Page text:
Finally, increased power for librarians. Digital resources offer librarians the opportunity to view accurate usage statistics, affording them newfound control over decisions about which resources to keep, to remove, or to acquire more of. This insight can be invaluable for schools with a limited budget who want to ensure they are spending money on the correct resources.

Hopefully, this post has shown that the advantages of using digital resources in education are manifold. We must prepare students for life beyond school which increasingly involves being adept in technology. Professionals should be able to identify reliable sources of information and conduct efficient research, and by implementing these values in early education we would be offering students useful skills for the future.

Survey results determine that Magazine Apps are crucial to Librarians

A comprehensive study of worldwide mobile device acquisition revealed that over the past decade “the rate of iOS and Android device adoption has surpassed that of any consumer technology in history”*.

As a digital publishing company specialising in mobile apps, Exact Editions wanted to better understand the function of mobile technology in libraries today and their place in the future. A survey was conducted in January 2015 to a number of librarians worldwide. It quickly became evident that librarians globally are already recognising the sudden increase in students adopting mobile devices for academic purposes. Among our survey 68% of librarians revealed that students frequently used mobile devices to access e-resources in their libraries currently, while all of them answered that this will most definitely increase in the future.

The popularity of mobile technology in libraries is as a result of the increase in students using mobile devices as a source of information. By removing multiple methods of access, Exact Editions have ensured that connection to the apps is as simple as possible through immediate IP authentication. This eradicates the need for lengthy logins requiring a username and password. Most importantly, complete access is enabled when students are off campus through remote/EZ proxy access and Shibboleth for UK institutions.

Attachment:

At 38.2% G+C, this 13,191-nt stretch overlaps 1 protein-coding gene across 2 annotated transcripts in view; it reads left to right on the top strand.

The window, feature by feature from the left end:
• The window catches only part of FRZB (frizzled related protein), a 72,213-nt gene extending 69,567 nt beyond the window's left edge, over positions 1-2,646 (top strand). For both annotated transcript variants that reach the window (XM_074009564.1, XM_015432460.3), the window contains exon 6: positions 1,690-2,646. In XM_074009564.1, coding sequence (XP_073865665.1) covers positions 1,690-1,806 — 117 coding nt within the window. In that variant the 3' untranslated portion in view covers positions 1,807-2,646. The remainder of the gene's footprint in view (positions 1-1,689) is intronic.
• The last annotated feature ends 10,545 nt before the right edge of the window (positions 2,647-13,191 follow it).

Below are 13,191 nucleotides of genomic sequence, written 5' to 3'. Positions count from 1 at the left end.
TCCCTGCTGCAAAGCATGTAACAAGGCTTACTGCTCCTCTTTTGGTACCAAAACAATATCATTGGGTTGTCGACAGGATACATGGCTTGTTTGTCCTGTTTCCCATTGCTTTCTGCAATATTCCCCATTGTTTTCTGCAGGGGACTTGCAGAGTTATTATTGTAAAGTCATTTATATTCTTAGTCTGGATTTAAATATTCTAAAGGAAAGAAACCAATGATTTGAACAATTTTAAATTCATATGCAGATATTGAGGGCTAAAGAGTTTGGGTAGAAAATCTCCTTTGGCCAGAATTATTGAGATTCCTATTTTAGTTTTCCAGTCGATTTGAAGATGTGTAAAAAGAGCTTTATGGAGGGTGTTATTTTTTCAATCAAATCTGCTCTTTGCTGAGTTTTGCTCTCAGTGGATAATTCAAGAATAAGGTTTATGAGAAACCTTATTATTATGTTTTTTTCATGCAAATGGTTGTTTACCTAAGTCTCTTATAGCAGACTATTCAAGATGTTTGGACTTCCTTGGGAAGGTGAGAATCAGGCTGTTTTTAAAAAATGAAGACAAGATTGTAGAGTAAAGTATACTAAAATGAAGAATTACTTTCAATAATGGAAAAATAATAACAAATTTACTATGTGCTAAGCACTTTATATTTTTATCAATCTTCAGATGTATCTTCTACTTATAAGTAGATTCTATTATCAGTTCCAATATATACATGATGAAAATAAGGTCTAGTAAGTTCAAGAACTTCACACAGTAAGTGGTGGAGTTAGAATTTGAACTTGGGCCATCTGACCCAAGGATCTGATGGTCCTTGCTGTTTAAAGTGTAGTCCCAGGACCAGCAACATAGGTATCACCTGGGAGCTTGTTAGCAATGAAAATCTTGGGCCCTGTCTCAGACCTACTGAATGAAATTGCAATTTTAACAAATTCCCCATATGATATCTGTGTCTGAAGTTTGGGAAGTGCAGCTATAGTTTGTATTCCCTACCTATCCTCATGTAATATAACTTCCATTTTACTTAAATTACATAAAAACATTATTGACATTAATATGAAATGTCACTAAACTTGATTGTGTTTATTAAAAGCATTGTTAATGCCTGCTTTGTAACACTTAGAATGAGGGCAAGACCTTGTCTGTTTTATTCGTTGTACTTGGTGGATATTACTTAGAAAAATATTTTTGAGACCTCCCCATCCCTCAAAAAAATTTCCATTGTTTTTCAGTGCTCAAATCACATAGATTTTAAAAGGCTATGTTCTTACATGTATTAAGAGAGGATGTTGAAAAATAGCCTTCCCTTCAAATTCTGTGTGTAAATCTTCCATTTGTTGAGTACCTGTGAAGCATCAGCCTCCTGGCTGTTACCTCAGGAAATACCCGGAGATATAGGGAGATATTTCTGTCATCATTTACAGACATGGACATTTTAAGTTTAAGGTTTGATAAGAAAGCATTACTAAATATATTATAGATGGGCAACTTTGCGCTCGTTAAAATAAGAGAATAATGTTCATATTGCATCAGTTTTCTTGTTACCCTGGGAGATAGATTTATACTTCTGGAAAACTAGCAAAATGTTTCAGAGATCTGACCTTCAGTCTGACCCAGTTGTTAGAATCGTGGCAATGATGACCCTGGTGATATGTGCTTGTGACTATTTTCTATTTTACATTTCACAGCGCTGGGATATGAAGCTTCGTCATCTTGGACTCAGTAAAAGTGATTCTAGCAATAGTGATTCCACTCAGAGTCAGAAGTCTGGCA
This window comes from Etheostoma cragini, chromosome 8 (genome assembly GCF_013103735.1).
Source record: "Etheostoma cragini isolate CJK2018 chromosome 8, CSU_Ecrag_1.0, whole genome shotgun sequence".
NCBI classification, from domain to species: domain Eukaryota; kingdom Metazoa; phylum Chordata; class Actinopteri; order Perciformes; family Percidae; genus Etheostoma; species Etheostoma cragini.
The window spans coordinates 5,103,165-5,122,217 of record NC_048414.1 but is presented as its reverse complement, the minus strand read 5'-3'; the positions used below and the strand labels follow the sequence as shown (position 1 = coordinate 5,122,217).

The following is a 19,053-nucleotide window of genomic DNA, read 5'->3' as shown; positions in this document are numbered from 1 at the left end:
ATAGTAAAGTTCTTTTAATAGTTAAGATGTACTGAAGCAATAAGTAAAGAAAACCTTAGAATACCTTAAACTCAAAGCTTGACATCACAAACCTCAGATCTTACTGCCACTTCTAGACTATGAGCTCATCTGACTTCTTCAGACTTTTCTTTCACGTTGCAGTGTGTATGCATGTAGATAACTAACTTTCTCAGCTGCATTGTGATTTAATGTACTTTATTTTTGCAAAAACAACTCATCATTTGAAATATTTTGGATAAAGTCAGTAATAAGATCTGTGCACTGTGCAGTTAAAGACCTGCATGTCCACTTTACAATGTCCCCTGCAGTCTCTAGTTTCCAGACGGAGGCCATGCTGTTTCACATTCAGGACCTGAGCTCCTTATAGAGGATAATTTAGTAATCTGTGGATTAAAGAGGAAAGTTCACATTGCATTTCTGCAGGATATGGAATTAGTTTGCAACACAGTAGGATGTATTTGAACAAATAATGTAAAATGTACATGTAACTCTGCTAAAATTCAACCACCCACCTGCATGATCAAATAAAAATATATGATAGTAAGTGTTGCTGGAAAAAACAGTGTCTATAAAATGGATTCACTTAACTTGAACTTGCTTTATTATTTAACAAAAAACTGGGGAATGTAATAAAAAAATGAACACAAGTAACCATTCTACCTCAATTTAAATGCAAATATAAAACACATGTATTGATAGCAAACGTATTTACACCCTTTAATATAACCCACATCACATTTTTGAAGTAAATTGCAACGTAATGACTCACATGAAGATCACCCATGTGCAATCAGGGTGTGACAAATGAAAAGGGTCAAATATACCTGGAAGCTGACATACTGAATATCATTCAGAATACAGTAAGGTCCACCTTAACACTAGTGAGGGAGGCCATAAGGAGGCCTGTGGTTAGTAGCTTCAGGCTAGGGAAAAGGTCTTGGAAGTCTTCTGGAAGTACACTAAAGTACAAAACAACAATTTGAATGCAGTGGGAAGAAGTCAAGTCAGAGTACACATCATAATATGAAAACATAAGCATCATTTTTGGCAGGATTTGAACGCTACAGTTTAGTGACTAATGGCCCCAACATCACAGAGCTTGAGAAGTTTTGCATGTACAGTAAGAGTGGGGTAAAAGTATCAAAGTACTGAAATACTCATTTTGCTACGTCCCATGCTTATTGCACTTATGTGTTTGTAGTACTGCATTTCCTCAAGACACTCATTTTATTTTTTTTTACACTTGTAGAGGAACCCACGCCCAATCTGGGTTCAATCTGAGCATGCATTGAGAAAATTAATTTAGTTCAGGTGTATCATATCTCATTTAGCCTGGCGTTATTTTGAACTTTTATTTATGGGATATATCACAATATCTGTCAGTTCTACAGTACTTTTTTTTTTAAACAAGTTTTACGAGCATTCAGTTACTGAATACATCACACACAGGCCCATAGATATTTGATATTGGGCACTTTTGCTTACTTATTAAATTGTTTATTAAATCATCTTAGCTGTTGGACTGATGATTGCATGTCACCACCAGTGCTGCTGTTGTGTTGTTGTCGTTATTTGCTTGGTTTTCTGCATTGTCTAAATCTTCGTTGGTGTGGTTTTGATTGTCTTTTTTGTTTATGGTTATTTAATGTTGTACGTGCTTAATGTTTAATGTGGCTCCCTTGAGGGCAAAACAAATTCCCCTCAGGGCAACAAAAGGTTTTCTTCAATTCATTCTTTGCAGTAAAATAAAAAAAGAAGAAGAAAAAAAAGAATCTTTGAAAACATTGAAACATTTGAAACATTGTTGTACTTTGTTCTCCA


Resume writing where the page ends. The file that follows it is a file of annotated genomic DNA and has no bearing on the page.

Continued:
Screen Shot 2015-01-27 at 17.02.19Cross platform compatibility is a crucial requirement for libraries. Over half of the librarians surveyed estimated that the use of tablets and phones will become more prevalent than desktop resources, while all of them recognised the essential requirement in offering multi platform resources. Indeed with this, students have seamless access and the capacity to read an article on a variety of platforms from online on a desktop, or once the title has downloaded, offline on a mobile device; through apps the students have a 24/7 mobile library. Moreover, the magazines available via Exact Editions are accessible on both Android and iOS devices, again ensuring accessibility is at the forefront of our apps.

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“stacks”

During our research the concept of layout was another important concern for librarians. A high 91% of librarians agreed that the publication should maintain the original look of the printed copy. This not only ensures that the content retains an aesthetic quality, but also provides contextual background, a pivotal necessity for much research. Additionally with mobile apps, the ease at which users are able to scroll quickly through the publications pages ensures reading is far more organic. Discovery remains effortless through the provision of ‘stacks’ that provide a fluid channel in which to flick between issues, thus making reading all the more engaging, easy and enjoyable.

The rapid rise in the popularity of mobile technology along with the potent results of the survey, underlines the growing need for information to be available via app technology in libraries.

 

*http://www.flurry.com/bid/88867/iOS-and-Android-Adoption-Explodes-Internationally#.VMJlfIvnf8s